Rachel Rodgers


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Publication Date

Spring 2021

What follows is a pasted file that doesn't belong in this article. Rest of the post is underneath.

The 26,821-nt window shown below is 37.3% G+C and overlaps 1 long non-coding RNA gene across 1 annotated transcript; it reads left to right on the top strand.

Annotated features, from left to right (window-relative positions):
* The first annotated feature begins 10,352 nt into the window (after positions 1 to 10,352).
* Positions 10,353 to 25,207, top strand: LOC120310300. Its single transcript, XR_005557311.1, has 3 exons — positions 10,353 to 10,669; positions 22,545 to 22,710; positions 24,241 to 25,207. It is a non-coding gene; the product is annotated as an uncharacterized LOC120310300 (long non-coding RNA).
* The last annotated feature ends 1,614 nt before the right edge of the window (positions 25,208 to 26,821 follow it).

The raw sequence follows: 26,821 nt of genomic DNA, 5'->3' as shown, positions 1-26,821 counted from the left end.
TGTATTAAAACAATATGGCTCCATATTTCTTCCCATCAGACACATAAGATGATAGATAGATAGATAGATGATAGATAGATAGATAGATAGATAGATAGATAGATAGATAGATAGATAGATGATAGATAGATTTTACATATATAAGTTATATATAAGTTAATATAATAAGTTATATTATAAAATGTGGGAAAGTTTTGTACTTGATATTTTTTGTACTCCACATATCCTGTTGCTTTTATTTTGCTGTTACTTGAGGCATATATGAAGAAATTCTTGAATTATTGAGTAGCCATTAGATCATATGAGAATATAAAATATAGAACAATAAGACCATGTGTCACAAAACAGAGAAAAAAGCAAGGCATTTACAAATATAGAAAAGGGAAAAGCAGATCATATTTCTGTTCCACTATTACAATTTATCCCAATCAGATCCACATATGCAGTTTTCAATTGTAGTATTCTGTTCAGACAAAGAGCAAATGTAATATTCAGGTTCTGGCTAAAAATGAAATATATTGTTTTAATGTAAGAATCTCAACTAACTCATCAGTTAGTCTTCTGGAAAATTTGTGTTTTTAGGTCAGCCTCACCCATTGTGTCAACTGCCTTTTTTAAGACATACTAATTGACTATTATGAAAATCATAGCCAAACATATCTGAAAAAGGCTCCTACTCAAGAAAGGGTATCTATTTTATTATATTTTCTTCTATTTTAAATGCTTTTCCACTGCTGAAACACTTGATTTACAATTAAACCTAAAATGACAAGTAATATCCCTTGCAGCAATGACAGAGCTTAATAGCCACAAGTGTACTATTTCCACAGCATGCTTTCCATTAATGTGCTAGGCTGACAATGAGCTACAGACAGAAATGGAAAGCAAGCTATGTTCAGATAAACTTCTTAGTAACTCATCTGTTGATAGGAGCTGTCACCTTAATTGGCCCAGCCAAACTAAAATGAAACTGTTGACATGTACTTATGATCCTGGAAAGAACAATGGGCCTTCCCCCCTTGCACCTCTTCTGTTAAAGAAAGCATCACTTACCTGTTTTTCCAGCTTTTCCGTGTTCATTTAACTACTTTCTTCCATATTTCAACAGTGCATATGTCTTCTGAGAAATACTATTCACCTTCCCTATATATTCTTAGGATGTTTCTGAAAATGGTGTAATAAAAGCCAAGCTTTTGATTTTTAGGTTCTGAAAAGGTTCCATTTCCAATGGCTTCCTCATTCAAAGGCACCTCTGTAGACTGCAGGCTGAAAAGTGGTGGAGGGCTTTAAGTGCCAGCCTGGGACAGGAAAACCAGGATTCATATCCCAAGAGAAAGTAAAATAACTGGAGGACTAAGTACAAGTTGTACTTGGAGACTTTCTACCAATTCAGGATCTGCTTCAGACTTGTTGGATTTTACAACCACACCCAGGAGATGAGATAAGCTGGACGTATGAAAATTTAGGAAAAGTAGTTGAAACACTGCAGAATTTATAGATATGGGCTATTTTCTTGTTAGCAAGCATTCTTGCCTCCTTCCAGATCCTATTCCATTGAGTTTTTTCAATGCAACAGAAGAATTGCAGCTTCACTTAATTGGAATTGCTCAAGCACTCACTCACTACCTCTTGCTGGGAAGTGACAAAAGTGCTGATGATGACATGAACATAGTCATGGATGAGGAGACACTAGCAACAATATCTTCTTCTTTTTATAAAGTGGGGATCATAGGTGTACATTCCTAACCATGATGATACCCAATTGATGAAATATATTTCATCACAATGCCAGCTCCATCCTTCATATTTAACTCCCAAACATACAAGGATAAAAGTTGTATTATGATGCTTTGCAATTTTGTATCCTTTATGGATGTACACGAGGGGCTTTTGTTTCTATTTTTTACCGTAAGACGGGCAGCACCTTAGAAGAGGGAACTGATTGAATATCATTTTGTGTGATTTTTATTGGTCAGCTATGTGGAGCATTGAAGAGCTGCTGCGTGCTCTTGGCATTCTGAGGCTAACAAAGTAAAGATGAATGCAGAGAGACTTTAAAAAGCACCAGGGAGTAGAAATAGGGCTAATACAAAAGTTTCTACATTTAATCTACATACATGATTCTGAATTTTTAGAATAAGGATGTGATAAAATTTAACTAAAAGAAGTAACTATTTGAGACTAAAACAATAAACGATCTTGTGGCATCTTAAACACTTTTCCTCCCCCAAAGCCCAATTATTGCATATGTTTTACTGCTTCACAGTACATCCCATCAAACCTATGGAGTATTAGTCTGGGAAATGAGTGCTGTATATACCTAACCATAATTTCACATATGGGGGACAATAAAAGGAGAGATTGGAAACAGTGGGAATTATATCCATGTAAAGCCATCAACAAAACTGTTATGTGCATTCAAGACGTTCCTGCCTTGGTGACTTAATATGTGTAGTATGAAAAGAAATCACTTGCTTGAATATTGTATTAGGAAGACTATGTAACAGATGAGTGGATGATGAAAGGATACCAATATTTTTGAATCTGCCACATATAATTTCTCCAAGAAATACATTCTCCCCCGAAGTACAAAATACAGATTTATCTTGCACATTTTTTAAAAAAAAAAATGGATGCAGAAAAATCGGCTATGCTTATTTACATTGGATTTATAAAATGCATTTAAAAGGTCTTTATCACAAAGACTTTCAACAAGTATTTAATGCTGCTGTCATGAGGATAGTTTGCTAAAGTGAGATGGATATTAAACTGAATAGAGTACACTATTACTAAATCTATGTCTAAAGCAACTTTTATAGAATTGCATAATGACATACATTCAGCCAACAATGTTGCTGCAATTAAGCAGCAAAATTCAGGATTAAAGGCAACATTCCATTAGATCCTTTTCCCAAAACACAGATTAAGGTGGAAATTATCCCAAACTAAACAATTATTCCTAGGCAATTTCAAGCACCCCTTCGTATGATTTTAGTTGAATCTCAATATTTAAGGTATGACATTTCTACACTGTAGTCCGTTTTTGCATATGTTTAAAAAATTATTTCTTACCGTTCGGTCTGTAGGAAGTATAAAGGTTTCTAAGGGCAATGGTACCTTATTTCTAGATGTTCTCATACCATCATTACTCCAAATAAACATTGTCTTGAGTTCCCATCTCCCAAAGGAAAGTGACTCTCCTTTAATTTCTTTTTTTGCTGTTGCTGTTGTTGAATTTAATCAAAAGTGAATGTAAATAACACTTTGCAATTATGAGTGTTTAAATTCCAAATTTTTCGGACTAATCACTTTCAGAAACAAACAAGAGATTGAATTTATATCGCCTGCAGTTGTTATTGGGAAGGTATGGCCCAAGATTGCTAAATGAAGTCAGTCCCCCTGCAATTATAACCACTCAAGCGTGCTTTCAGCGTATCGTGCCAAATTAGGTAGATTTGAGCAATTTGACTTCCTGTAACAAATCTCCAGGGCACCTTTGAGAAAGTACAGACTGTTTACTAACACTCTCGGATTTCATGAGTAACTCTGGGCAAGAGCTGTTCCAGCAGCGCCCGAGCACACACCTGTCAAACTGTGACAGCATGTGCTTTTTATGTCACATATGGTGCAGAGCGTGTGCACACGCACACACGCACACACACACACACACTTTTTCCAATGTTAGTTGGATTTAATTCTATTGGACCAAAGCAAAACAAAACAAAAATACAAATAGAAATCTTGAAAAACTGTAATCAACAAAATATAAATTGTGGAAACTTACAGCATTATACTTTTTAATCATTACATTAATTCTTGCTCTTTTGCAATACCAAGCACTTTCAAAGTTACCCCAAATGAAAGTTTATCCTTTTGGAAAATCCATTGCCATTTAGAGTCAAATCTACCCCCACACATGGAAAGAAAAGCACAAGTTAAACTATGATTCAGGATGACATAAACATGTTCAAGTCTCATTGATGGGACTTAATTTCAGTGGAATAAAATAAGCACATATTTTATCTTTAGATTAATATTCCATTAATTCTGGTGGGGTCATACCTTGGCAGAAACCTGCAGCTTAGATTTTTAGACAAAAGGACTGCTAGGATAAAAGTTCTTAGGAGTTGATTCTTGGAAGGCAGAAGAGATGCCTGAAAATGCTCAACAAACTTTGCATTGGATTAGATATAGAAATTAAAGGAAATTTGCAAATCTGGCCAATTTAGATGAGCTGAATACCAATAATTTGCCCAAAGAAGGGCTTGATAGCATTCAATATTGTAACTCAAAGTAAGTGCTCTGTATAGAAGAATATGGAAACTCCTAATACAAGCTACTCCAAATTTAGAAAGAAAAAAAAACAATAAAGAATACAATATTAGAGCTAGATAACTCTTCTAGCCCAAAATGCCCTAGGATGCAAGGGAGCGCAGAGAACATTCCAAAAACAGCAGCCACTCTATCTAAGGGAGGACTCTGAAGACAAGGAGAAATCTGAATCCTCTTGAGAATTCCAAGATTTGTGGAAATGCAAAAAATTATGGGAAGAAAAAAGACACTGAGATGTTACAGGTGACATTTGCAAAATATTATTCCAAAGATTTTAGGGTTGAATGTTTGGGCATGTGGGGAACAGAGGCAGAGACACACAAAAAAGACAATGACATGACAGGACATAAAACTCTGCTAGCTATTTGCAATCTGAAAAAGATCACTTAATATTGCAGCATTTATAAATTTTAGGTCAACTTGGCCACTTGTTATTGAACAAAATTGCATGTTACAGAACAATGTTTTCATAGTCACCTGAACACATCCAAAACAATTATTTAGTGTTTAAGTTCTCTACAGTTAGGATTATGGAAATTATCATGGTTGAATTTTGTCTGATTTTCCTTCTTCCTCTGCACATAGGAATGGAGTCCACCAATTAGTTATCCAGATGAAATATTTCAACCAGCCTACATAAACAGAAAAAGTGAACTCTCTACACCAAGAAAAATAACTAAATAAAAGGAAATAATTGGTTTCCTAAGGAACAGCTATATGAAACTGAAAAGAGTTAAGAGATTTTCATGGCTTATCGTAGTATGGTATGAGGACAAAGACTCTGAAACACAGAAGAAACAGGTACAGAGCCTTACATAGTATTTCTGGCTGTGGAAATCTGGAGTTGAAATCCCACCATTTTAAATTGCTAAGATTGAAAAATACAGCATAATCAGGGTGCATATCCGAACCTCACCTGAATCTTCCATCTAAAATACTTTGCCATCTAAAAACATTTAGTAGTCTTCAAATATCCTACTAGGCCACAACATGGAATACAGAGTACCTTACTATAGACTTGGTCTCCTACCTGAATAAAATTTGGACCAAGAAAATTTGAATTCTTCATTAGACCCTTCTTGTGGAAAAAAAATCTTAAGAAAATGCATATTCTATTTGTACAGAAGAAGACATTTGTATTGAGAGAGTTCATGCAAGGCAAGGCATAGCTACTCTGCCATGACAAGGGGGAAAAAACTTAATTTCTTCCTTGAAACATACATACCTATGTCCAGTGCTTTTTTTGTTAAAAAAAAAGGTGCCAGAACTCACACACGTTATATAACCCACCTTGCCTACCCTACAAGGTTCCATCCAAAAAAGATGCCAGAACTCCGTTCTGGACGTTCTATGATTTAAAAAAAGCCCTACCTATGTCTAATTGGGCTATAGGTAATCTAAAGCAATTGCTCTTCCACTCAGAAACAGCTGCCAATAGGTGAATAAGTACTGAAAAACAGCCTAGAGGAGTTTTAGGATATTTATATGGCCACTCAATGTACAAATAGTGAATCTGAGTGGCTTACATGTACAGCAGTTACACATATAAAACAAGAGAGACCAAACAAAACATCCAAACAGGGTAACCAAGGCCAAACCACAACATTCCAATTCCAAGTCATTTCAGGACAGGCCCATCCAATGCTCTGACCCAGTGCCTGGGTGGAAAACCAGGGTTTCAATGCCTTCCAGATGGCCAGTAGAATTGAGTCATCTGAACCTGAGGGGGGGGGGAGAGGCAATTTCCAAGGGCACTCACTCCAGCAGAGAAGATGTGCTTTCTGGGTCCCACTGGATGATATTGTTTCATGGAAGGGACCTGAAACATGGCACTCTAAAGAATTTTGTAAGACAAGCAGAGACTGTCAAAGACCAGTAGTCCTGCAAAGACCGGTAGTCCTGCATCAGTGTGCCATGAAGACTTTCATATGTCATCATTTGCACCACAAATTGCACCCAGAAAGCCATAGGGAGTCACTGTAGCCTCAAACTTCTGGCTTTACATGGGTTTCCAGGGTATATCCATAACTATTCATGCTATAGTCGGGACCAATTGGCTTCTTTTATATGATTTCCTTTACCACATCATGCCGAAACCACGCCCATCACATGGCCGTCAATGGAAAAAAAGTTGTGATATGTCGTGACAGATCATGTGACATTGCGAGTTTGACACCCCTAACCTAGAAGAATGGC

Music is thought to have positive psychological effects and is oftentimes used as an aid during exercise. However, it is unclear whether the use of music affects a persons' exertion rate, enjoyment, and performance during moderate intensity running. In order to examine this relationship, a small-scale pilot study was performed to evaluate methods for the full-scale project. Currently, the full-scale study is being conducted and will include 30 participants, ages 18-25, who self-identify as recreational runners, and answer “no” to all questions on the Physical Activity Readiness Questionnaire. Participants will perform two trials of running one mile on an indoor track at a moderate pace, defined as 12-14 on the Borg Rating of Perceived Exertion Scale. One trial will be performed with their preferred music and one trial with no music. Data collected will include average running pace at half a mile and one mile, heart rate at rest and at the end of one mile, tempo and genre of the participants’ chosen music, and their score from the Physical Activity Enjoyment Scale (PACES). Statistical analysis using SPSS version 26 will determine whether there is a difference in pace, heart rate, and PACES score between the two trials (music and no music). Both pilot experiment data and preliminary data from the full experiment will be presented.